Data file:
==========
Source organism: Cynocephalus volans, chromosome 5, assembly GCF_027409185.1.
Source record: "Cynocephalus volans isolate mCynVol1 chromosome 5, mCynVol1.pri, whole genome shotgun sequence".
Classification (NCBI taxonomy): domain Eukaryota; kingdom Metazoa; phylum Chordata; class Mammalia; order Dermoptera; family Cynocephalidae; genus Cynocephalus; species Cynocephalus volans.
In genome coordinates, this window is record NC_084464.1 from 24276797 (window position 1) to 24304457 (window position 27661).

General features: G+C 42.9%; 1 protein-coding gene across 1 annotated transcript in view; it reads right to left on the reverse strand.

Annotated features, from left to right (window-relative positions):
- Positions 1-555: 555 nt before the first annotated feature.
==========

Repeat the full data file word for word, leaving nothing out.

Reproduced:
Source organism: Cynocephalus volans, chromosome 5, assembly GCF_027409185.1.
Source record: "Cynocephalus volans isolate mCynVol1 chromosome 5, mCynVol1.pri, whole genome shotgun sequence".
Classification (NCBI taxonomy): domain Eukaryota; kingdom Metazoa; phylum Chordata; class Mammalia; order Dermoptera; family Cynocephalidae; genus Cynocephalus; species Cynocephalus volans.
In genome coordinates, this window is record NC_084464.1 from 24276797 (window position 1) to 24304457 (window position 27661).

General features: G+C 42.9%; 1 protein-coding gene across 1 annotated transcript in view; it reads right to left on the reverse strand.

Annotated features, from left to right (window-relative positions):
- Positions 1-555: 555 nt before the first annotated feature.